Monday, March 26, 2007

The Language Of A Warrior

Here's something Allahpundit put up at Hot Air today.

I've been criticized from multiple directions for my language and my content. Many of the people who criticize me are people I consider friends and allies. To be honest, it is very painful for me to have become a kind of outcast. I love my friends.
I think this article goes a long way towards explaining my frame of mind.

In his introduction to the published script of Full Metal Jacket, Michael Herr, the author of the Vietnam-era book Dispatches that partially inspired the movie, wrote that director Stanley Kubrick was notorious for not allowing any of his actors to deviate from his shooting script. Kubrick made one prominent exception: Lee Ermey, "the ex-Marine who had been hired as technical advisor, bugged Stanley to test him for the part of Sergeant Hartman, and he brought a lot of his own incredible language in, like Orson Welles in The Third Man."

While Austin Bay is a retired Army colonel and not a Marine D.I., his new pamphlet, Embrace The Suck, also introduces the public to military jargon. It's a pocket-sized dictionary of that same sort of incredible language, updated for the 21st century and the Global War On Terror.
In its introduction, Bay writes, "Priests, prostitutes, psychologists, cops, jazz musicians, poker players, the gang at the beauty shop—every trade has its jargon; every group a lingo or recognition code that separates 'ins from outs' and 'us from them.'"

The Common Currency of Military Slang

Lenny Bruce would certainly approve of much of the language of Bay's pamphlet, which is colorful (and often scatological), to say the least. In a recent interview, Bay told me, "You can say that war is obscene and obscenity is the common currency of military slang from the beginning of the military". As he notes, "The title is right on the edge. It's clearly got an obscene basis to it".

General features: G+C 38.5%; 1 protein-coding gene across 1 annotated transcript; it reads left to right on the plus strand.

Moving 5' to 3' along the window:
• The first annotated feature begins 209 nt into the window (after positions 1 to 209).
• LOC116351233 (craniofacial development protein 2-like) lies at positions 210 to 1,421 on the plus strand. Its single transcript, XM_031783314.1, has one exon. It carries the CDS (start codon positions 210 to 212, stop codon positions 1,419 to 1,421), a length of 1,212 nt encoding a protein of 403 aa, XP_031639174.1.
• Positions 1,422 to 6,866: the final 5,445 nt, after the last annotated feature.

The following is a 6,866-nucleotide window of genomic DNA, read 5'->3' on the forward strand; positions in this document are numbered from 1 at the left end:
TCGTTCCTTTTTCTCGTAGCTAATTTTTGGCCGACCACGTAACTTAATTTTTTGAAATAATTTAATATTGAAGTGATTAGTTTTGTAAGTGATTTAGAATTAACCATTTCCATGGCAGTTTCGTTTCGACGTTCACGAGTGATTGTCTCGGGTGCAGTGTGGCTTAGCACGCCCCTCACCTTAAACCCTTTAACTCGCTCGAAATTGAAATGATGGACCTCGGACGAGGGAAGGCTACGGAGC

In his four-page introduction to the pamphlet (2007, Pamphleteer Press, LLC) Bay writes, "'Embrace the suck' isn't merely a wisecrack; it's a raw epigram based on encyclopedic experience. Face it, soldier. I've been there. This ain't easy. Now let's deal with it." He adds that the title is "indicative of a lot of military humor—there's a gallows humor aspect and a darkness to it".

No shit, we would engage in gallows humor in the situation we are faced with.

I believe we are in a war for our very lives. On 9/11, I said to my wife, "Life will never be the same. I may decide to join the military." That was a completely unprecendented statement coming from a liberal like me.

The point is, my mindset is that I am in a war. Most of us do not think that way. Most of us think the war is something that is happening "over there," and that it doesn't much threaten us.

I am constitutionally made up to see the way events are unfolding, and from that, to extraplolate where they will lead us.

Am I always right?

Hell no.

In fact, I may be wrong more often than not. But, at the same time, I do think that I have given much consideration to the issues we are faced with. And, I do believe my opinion is worthy.

I believe we are faced with an enemy (Islamofascism) which has convinced a huge percentage of its population of a terrible, evil idea; that Islam must spread itself by means of violent Jihad waged upon all Infidels (or, in other words, all non-Muslims). One can not negotiate with such an enemy. One can not trust that such an enemy will even be deterred by threat of destruction.

I would like nothing more than to be wrong in my conclusions. I feel as if I am walking on the edge of a sharp knife, morally. I feel as if I am being sliced between good and evil. All I can be somewhat certain of is that, if I don't speak up, if I don't express what I believe to be true, I will be partially responsible for horrible events that are to follow.